A SINGLE estate agent office sold 14 upmarket properties in just three weeks as well-heeled Scots raced to beat the deadline for the new property tax.
An Edinburgh buyer saved about £40,000 by snapping up a home worth around £1.3m days before the midnight Tuesday cut-off.
Estate agents said the market had gone into overdrive ahead of yesterday’s (wed) introduction of the Land and Building Transaction Tax (LBTT).
The new tax makes buying properties in Scotland more expensive for anyone shelling out more than £333,000.
Edinburgh agent Strutt & Parker said 14 properties above the threshold went from under offer to completion in three weeks.
Four of the homes were worth more than £1m.
A four-bedroom, luxury townhouse in Coates Crescent in the city’s west end had a guide price of £1.3m.
By completing the purchase before Wednesday the buyers paid around £73,750 in Stamp Duty rather than £114,350 under the new LBTT.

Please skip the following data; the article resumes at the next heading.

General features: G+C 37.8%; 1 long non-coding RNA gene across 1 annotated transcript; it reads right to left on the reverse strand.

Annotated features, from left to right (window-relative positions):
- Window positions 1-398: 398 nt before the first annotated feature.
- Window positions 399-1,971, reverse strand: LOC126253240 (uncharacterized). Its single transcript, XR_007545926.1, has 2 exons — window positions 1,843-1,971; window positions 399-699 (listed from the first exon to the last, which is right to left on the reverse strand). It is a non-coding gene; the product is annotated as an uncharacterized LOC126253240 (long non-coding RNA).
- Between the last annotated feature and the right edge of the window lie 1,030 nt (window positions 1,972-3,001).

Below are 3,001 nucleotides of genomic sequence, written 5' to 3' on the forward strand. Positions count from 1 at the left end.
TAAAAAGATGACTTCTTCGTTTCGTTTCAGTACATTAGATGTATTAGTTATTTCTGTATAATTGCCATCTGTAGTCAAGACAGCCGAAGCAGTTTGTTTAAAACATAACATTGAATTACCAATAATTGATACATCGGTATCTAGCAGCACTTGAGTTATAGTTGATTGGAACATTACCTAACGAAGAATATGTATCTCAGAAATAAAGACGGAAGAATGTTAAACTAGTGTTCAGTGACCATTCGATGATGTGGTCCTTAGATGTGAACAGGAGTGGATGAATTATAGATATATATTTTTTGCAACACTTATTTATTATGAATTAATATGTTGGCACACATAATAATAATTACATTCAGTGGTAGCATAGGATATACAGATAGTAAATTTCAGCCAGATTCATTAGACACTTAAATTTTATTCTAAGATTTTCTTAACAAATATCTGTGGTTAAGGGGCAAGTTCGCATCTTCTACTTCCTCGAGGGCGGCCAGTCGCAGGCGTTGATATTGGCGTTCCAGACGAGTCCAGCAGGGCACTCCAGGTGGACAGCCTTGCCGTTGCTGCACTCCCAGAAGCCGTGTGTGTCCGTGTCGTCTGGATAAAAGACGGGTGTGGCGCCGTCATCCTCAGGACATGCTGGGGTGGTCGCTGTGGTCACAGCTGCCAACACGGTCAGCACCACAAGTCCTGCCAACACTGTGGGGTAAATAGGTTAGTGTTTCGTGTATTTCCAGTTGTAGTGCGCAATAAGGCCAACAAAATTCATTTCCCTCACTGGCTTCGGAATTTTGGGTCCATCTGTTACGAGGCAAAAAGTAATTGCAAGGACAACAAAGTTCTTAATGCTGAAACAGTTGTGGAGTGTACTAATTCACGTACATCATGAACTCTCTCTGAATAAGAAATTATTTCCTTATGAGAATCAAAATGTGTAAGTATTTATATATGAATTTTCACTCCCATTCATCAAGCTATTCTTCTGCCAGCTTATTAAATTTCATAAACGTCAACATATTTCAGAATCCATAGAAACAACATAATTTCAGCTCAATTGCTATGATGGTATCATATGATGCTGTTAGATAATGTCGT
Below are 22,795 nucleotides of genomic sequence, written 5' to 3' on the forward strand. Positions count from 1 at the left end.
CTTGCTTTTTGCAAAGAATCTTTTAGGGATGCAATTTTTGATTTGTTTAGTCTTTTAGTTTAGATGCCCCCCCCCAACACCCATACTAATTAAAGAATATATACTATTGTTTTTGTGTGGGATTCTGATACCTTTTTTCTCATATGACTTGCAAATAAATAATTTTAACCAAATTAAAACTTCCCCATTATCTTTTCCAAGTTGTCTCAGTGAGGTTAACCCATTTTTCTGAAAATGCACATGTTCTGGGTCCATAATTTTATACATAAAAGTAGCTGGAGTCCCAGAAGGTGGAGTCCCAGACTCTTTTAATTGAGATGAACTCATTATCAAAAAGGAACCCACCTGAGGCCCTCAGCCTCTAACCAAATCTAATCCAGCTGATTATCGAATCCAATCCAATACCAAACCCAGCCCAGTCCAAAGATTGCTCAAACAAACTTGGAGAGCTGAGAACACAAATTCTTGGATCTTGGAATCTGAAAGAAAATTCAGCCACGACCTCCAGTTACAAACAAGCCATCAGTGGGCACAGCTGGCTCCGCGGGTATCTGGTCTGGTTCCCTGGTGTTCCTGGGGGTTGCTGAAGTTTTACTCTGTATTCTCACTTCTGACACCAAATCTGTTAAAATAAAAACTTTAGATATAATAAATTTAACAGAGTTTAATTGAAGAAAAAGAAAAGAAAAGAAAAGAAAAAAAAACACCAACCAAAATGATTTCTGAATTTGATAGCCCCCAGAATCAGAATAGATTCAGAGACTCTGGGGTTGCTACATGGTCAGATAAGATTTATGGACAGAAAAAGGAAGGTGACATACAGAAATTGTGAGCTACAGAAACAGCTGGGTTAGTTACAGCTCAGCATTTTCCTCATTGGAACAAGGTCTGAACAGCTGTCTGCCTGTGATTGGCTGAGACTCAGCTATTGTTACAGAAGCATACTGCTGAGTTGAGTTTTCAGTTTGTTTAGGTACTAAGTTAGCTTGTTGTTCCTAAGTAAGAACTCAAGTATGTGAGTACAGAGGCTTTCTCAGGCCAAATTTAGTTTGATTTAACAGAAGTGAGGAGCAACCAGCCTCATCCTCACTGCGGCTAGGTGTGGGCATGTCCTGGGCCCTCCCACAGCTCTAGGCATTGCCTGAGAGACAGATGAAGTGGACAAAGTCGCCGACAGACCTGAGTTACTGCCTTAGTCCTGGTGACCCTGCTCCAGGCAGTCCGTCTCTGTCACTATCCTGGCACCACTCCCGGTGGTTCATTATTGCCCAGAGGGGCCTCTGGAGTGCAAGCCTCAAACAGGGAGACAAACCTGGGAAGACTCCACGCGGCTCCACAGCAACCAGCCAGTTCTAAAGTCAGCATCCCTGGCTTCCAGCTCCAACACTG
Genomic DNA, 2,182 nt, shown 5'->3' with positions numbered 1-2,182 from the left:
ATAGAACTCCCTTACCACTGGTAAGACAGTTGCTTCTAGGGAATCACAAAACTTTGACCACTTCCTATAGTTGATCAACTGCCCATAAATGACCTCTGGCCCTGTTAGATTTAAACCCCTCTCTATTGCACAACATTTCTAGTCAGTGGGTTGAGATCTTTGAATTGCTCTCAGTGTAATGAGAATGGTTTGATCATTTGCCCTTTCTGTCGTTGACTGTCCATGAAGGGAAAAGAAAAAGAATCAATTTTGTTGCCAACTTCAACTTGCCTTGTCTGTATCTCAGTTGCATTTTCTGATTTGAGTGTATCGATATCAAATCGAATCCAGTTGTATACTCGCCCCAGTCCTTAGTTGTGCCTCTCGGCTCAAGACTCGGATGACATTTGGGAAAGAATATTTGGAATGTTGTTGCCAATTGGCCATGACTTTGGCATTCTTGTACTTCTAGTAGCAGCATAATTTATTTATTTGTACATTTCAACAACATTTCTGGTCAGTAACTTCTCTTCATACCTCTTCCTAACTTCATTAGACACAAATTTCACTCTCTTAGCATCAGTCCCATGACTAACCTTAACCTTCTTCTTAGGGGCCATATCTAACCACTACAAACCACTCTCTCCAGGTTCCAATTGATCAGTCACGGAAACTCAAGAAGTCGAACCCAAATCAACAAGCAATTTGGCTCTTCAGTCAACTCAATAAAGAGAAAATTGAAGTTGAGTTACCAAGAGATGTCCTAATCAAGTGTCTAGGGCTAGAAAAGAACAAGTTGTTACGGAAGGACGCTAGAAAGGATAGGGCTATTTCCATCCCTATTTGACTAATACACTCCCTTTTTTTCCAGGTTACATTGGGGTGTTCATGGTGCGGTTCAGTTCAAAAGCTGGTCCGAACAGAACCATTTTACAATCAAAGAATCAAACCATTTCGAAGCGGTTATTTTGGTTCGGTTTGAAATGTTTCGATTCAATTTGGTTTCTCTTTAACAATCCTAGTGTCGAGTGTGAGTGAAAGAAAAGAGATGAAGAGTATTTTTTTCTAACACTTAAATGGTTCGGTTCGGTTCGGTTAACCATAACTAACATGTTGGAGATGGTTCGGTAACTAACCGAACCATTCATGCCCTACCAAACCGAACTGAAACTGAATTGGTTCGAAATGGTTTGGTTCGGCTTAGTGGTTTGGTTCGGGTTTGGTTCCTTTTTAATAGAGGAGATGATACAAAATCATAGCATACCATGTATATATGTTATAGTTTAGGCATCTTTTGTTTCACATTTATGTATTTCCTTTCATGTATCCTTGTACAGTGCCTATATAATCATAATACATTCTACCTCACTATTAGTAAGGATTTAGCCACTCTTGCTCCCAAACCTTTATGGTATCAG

Blair Stewart, from Strutt & Parker, said: “It’s the busiest time since 2007. Since before the credit crunch we haven’t seen this type of activity.”
Mr Stewart said the 14 properties sold had an average price of £750,000, saving the buyers an average in property tax of £21,000.
Peter Lyell, Head of Edinburgh residential at Savills, said they had sold “twice as many houses” in the first quarter of this year than last.
He said the start of this week had been “complete chaos”.
“A lot of it is very last minute,” he said. “A lot of it is going to the wire. A lot of paperwork has been done.”
Adam Gillingham, an Edinburgh property lawyer at Turcan Connell, added: “We’ve seen a rush up until last night of people buying and selling at the higher end to get the purchase at the old rate.”
He said one customer had saved £20,000 by beating the deadline.
A £500,000 property will now incur a tax liability of £23,350 compared to that of £15,000 at the start of the week, a difference of £8,350.
A £1m property will now incur a cost of £78,350 compared to £43,750 previously making a difference of £34,600.
If the new tax had been in place last year well healed Scots would have had to shell out £30m more than those south of the border.
Scottish Conservative leader Ruth Davidson described it as a “tax grab” on Scottish buyers.
In 2014 £193.8 million would have been generated from LBTT while under the UK Government’s new stamp duty rules the figure would have stood at £164.6 million.